Helen likes the Evendoon.




 

So that’s that done. (Her dog is named Farouk. He is a gentle soul, who pays no attention to cats. Perdita reciprocates by paying no attention to him. Paradox has the vapours.)

 

And I moved forward nicely with the Polliwog. The initial ribbing is done. After a single increase row, the body is done in peaceful st st up to the armholes, on a circular needle. After that, front and back will be separated (i.e., no steeking). To make it even more peaceful, three-row stripes alternate in the two colours. I think my odd colours are going to work well enough. And I feel an initial satisfaction with the size. I am suspended between being afraid that it will be too small, because the yarn is so fine; and too big, because I have cast on enough stitches for the 2-year-old size. The result seems to be that I am sailing forward unworried.

 

A major fuse failed today. I have a modern fuse box – my nice electrician got tired of being called out to replace them – and it was easily put right. But why did it happen? It was a bright day – no lights were on, and at first I didn’t grasp what had happened. I thought my computer – which is not new – had perished; I was half-way to choosing a new one.

 

I had a new scam today – a text message from a bank to say that “A new device has attempted to add payee MR H MOHAMMED”.  Fortunately it came from a bank where I don’t have an account, so I don’t need to waste time worrying.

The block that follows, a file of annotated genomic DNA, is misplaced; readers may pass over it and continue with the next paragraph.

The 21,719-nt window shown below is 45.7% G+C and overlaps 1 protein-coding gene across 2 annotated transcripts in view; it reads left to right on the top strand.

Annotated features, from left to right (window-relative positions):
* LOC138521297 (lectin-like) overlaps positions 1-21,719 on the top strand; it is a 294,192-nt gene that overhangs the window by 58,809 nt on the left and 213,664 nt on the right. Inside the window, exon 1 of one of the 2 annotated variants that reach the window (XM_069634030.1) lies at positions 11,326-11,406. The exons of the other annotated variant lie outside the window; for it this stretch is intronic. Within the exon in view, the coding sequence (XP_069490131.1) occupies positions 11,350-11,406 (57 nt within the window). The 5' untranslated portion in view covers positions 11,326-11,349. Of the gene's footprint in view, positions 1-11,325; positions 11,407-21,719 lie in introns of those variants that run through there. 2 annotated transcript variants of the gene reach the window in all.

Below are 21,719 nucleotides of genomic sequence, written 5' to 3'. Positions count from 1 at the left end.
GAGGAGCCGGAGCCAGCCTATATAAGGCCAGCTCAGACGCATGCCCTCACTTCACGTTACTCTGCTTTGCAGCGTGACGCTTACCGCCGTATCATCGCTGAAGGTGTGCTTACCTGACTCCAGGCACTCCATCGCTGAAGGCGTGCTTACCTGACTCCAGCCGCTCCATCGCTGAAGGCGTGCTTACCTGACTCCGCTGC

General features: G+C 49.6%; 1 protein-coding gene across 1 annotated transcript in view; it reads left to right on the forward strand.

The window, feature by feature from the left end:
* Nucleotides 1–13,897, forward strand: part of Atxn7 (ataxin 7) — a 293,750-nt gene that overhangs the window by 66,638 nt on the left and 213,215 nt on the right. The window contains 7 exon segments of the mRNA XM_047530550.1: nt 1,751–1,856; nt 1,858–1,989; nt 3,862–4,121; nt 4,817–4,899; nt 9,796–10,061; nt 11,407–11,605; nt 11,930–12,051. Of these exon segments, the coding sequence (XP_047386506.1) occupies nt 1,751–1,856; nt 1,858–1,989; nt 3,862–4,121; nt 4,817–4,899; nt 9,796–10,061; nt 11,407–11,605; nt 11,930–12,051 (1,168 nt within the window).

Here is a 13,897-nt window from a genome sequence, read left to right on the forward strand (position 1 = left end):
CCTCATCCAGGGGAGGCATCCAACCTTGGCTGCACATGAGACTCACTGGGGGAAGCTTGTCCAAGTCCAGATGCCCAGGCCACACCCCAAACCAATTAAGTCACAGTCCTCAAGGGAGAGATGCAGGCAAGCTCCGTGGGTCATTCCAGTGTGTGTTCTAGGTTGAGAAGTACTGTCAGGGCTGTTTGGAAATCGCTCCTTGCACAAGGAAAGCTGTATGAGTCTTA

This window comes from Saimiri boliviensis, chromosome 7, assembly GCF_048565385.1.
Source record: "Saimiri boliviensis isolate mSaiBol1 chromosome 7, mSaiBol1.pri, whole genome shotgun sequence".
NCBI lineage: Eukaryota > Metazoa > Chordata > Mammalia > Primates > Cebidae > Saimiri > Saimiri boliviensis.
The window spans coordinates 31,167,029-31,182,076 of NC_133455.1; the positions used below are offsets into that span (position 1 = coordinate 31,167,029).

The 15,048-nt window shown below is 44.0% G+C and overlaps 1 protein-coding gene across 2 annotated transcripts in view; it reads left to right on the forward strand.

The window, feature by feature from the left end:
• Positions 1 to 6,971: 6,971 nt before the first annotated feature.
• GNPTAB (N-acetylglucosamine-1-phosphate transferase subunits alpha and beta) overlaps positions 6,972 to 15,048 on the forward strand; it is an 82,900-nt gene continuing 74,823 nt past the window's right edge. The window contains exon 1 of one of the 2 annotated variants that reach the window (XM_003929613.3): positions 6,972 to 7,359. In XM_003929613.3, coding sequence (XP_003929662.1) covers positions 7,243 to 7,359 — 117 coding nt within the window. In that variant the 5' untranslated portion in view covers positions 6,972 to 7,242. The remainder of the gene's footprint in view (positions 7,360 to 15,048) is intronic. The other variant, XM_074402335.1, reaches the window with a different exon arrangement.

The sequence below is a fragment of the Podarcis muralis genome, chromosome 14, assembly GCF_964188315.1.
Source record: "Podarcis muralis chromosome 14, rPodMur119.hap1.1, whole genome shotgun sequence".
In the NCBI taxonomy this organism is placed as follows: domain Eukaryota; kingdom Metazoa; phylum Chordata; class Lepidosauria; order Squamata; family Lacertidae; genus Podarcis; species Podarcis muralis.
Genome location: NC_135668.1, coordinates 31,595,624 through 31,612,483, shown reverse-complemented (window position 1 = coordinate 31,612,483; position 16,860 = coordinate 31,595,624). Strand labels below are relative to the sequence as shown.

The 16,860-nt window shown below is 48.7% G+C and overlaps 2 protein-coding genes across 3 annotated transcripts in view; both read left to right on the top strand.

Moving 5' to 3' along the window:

I understand that the rugby match between Scotland and France has been postponed, because there have been some cases of COVID on the French team. Alas. That leaves Wales against England, which could be interesting. (And, by elimination, Ireland against Italy. Italy always loses.)

Wednesday, February 24, 2021

 

“A degree in applianceship” – Chloe, I love it! (Comment yesterday.) I have been afraid of the washing machine all day – and by now, it’s almost too late. I’ll spend some time with the book tonight, and then Daniela and I can tackle it together tomorrow. She’s very bright, although lacking English. I want to be sure she can be trusted not to overload it, so perhaps it’s just as well to face up to it together.

 

The weather was much subdued today. Archie came again, and we got once around the garden. 2318 steps – back in the saddle.

 

I finished off the Evendoon (I hope). I won’t sign it off on the sidebar, however, until Helen has given it a nod of approval tomorrow. It’s looking good. And I cast on the Polliwog!